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When experiencing alpha decay, atoms shed alpha particles made of 2 protons and 2 neutrons. Why can't we have other types of particles made of more or less protons?

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    $\begingroup$ You can have other bits. Google "fission fragments" or "fissile fragments". If I find time maybe I'll write a real answer that talks about energy, stability, and phase space. If I get really ambitious I might say something about long range correlations in the nucleus. $\endgroup$ – dmckee Apr 11 '12 at 22:12
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    $\begingroup$ @dmckee: But you don't have "Be" decay where a Be flies out of a nucleus. You have alpha decay. $\endgroup$ – Ron Maimon Apr 12 '12 at 2:05
  • $\begingroup$ Related - Why is the nucleus of an Iron atom so stable? $\endgroup$ – voix Apr 12 '12 at 4:55
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The reason why alpha particles heavily dominate as the proton-neutron mix most likely to be emitted from most (not all!) radioactive components is the extreme stability of this particular combination. That same stability is also why helium dominates after hydrogen as the most common element in the universe, and why other higher elements had to be forged in the hearts and shells of supernovas in order to come into existence at all.

Here's one way to think of it: You could in principle pop off something like helium-3 from an unstable nucleus - that's two protons and one neutron - and very likely give a net reduction in nuclear stress. But what would happen is this: The moment the trio started to depart, a neutron would come screaming in saying look how much better it would be if I joined you!! And the neutron would be correct: The total reduction in energy obtained by forming a helium-4 nucleus instead of helium-3 would in almost any instance be so superior that any self-respecting (and energy-respecting) nucleus would just have to go along with the idea.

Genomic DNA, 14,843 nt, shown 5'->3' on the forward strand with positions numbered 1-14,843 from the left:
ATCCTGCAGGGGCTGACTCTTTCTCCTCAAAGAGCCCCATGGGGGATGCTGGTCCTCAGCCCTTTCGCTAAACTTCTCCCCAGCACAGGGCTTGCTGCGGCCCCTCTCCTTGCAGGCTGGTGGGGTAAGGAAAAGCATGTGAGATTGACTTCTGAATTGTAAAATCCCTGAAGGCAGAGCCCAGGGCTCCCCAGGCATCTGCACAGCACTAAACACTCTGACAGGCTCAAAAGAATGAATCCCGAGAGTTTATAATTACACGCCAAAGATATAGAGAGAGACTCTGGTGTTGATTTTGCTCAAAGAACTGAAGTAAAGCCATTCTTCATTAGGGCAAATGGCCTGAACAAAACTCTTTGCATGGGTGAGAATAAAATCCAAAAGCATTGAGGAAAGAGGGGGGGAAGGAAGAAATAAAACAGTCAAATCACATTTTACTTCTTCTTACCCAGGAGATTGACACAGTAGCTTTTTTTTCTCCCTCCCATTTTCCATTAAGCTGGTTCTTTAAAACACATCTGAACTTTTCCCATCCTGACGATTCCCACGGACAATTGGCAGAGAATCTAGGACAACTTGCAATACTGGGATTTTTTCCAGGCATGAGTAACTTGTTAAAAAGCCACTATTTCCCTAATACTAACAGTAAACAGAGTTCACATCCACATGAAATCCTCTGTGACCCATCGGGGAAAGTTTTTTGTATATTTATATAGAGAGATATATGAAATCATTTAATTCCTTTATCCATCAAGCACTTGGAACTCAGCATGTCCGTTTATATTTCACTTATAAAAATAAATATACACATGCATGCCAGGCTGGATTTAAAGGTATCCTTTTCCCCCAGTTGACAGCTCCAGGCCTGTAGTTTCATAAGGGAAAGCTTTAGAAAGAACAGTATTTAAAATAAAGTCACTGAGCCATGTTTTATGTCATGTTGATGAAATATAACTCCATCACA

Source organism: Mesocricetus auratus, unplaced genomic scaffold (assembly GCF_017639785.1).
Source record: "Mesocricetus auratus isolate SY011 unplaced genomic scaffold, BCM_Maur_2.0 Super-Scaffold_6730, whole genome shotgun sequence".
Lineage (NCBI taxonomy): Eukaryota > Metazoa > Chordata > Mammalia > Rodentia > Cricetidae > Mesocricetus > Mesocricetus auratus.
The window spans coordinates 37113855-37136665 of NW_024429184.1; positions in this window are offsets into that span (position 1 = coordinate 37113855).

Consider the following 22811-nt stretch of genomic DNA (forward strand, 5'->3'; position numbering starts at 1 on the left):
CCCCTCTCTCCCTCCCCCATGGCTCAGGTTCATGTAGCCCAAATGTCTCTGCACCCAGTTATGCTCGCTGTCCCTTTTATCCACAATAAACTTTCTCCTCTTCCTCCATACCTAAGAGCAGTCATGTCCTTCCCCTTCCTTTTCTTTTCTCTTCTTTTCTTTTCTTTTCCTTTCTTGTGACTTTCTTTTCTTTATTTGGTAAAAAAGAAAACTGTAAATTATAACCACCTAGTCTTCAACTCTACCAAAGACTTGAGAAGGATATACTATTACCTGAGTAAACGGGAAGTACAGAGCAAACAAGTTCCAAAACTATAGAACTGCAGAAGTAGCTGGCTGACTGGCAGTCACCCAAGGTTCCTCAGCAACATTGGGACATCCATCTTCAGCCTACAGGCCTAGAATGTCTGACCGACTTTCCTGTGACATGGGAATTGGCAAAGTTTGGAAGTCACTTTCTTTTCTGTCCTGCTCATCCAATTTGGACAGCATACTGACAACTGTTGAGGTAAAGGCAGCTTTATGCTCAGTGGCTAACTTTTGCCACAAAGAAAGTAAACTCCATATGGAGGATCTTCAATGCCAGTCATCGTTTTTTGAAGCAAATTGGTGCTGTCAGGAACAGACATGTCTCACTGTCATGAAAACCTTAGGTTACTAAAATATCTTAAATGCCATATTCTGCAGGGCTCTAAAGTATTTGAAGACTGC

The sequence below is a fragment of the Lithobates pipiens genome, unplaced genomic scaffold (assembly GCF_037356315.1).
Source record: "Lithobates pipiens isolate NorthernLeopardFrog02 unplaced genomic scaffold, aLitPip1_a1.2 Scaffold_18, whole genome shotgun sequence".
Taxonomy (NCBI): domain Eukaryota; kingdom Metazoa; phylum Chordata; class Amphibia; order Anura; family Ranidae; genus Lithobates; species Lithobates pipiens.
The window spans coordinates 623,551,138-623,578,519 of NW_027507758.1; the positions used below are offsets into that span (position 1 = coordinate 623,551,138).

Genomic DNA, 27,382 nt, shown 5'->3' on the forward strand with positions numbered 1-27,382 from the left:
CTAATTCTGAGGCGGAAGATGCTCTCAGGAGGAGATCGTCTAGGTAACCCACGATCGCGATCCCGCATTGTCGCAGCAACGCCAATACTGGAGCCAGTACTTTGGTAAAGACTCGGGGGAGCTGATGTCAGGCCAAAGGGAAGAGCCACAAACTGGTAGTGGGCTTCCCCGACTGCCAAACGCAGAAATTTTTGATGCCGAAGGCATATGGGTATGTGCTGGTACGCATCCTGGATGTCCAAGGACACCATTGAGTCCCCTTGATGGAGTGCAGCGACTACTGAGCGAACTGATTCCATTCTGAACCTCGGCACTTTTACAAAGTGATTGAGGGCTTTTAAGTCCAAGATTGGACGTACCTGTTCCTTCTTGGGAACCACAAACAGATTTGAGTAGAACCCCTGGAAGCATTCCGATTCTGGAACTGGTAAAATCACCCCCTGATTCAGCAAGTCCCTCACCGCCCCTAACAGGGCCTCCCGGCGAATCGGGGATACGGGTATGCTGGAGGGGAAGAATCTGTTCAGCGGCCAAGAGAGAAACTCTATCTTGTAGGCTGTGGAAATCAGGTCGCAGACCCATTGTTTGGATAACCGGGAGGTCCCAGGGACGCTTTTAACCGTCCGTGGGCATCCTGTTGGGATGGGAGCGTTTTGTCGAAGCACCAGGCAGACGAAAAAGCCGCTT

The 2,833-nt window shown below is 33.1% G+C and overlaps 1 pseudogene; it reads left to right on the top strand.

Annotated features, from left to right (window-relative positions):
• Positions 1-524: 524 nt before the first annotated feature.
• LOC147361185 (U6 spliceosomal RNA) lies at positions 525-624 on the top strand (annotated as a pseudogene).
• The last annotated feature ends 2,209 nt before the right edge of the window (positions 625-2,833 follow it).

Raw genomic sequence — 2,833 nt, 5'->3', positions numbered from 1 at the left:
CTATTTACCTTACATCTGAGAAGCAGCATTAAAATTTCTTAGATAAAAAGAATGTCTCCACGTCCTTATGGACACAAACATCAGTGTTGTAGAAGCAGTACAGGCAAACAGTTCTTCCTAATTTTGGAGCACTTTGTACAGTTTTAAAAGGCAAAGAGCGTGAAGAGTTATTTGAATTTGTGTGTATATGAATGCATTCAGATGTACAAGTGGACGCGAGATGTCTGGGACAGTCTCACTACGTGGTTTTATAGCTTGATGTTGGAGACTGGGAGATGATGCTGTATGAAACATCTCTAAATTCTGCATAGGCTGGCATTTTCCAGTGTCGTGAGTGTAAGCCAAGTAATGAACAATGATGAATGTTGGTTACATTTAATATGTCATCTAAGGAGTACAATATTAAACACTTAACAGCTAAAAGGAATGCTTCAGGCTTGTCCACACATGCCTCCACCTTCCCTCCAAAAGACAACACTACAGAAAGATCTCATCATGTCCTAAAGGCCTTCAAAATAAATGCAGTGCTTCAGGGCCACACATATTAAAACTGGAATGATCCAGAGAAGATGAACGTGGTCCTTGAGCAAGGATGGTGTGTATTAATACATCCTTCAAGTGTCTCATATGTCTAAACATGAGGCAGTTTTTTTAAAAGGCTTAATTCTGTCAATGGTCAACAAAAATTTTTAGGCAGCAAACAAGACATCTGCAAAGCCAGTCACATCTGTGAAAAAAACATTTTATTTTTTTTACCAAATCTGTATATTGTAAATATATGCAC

Now all of what I just said can (and in the right circumstances should) be said far more precisely in terms of issues such as tunneling probabilities, but it would not really change the message much: Helium-4 nuclei pop off preferentially because they are so hugely stable that it just makes sense from a stability viewpoint for them to do so.

The next most likely candidates are isolated neutrons and protons, incidentally. Other mixed versions are rare until you get up into the fission range, in which case the whole nucleus is so unstable that it can rip apart in very creative ways (as aptly noted by the earlier comment).

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    $\begingroup$ This is a good and accurate explanation, I don't know why you think it needs a lot more precision, but I think one should add that the extreme stability is due to the two spin states (up down) and two isospin states (p n) of the nucleon. This means that you can put exactly for nucleons at the same point without using higher orbits--- two protons of opposite spins and two neutrons of opposite spins, and this is the alpha particle. $\endgroup$ – Ron Maimon Apr 12 '12 at 2:07
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$\alpha$ particles are really $^4_2\mathrm{He}$ nuclei—i.e., they are made up of two neutrons and two protons.

Binding energy graph

As you can see in this graph, the $^4_2\mathrm{He}$ ion has a high binding energy per nucleon; it is highly stable among all the neighboring nuclei. This makes it easy for them to sustain their existence, and thus makes it easier for nuclei to emit them in radioactive decay due to the resultant nuclei being much more stable than if a $^3_2\mathrm{He}$ nucleus had escaped.

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    $\begingroup$ Why not say it's an isospin and spin singlet? This is the reason for the abnormal stability, and the sudden drop at Li6. $\endgroup$ – Ron Maimon Apr 12 '12 at 7:17
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    $\begingroup$ Because "isospin" and "spin singlet" requires a good bit of background knowledge. This graph gets the point across much more effectively. $\endgroup$ – P O'Conbhui Apr 12 '12 at 16:20

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